GHOSTS OF CHRISTMAS PAST – For many of us, the Mysto Magic set at the top of the page was our entre into the magic world. I’d love to get my hands on one again. But what came next? The easiest next step was magic books in our local library, but somehow we had to stumble onto physical magic, real live “professional” tricks that you could order from catalogs (beginning a lifelong love affair with the post office). My first catalogs were from Douglas Magicland, discovered in the back pages of Popular Mechanics, and Nelson Enterprises, discovered in an article about séances in the Chicago Tribune. Seances! Heady stuff.
As a kid I lived in a five-dollar or less world, but you could assemble a pretty nifty program of magic with tricks in that price range. Who couldn’t entertain with a Wine from Handkerchief ($1.00), a Windsor Dye Box ($1.00), a P&L Vanishing Wand ($2.50), Soft Soap ($5.00), Grant Diminishing Cards ($3.00), Out of My Hat ($5.00), Atomic Candle ($2.50), a Magic Milk Pitcher ($3.50), or, still my go-to prop for producing stuff, a Grant Temple Screen ($5.00)? From Nelson, I fried my parents with a Thunderbolt Deck (rough and smooth Svengali) and frightened friends with stuff I learned from The Ghost Book of Dark Secrets.
I drooled over the $10 and up stuff I couldn’t afford, such as Karson’s Zombie ($10.00), the P&L Brahman Rice Bowls ($12.50), the Vanishing Bird Cage ($15.00), and Greater Magic ($10.00). Ten dollars for a book? Explain that to Mom and Dad.
At some point I broke through my childhood limit and accumulated $12.50, sending it off to Owen Brothers for Odds Bodkins, a needle through body illusion. Alas, they were out of stock and suggested I select something else. I chose a Chop Cup and began a life of imitating Don Alan.
I would gravitate toward Irelands/Magic, Inc. as the general catalog to grow up through high school with—loved getting Trick Talk in the mail (others would choose Abbotts or Tannens), but also enjoyed specialty catalogs, such as Ken Allen’s. Favorite purchases included Jumping Gems ($1.50), Quick As a Wink ($1.50), The Pin-up Paddle ($1.50), and Tricky Tray ($6.50). Lovely stuff in plastic, long before I heard of Tenyo. My fiscal limit still applied, hence I never acquired a Slate of Endor ($15.00). The writing appears visibly? Hmm. Perhaps I should write Santa about that.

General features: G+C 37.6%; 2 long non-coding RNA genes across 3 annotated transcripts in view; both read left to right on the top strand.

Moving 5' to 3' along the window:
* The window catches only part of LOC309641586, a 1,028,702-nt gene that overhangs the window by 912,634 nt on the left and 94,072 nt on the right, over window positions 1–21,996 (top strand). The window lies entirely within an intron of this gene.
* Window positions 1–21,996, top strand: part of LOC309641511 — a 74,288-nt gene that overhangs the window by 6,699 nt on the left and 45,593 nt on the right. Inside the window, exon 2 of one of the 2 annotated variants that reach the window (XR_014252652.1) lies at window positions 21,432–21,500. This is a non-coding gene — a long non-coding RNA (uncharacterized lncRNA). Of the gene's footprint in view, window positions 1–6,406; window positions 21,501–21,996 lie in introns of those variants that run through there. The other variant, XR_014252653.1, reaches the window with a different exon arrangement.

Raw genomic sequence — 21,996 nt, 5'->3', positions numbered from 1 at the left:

Whatever, I hope all your holiday dreams come true, and that you can still enjoy that same feeling you experienced long ago, from that first magic set under the tree.
PULP FACTION 3 -- Back in August, we ran a piece on Hocus Pocus, Richard Wiseman’s interactive comic series about the history and science of the paranormal. I am happy to note that Issue 3 is at hand, and the new subject is Ghosts. In its usual three-part format, Wiseman looks into the work of Henry Price, Vic Tandy, and Dr. John Henry Pepper.
Price, a psychic investigator and member of the Magic Circle, is charged to investigate Borley Rectory, a structure troubled in the past by the hanging of a monk and the entombment alive of a nun, with his “research” finally declaring the convent as the Most Haunted House in England. A spooky visual retention stunt built into the comic allows you to see a ghost for yourself!
In the section “Strange Noises,” Vic Tandy explains infrasonic sound, super low frequencies too low to hear, but which make you both feel and see creepy manifestations. In Tandy’s case the energy emanated from a new electric fan, but they often arise from the mechanics of old house structures, such as the Magic Castle. If you have ever experienced the presence of a ghost, this may be why.
And the final section, “Pepper’s Ghost,”makes the case that this Disney Haunted Mansion hballroom illusion should be called Dircksian Phantasmagoria, as it was invented by Henry Dircks, despite Pepper getting the credit in the press.
You can download all copies here today for a donation (your choice), and physical copies are available. If you like all things spooky, or are familiar with the amazing Mr. Wiseman, you will want this.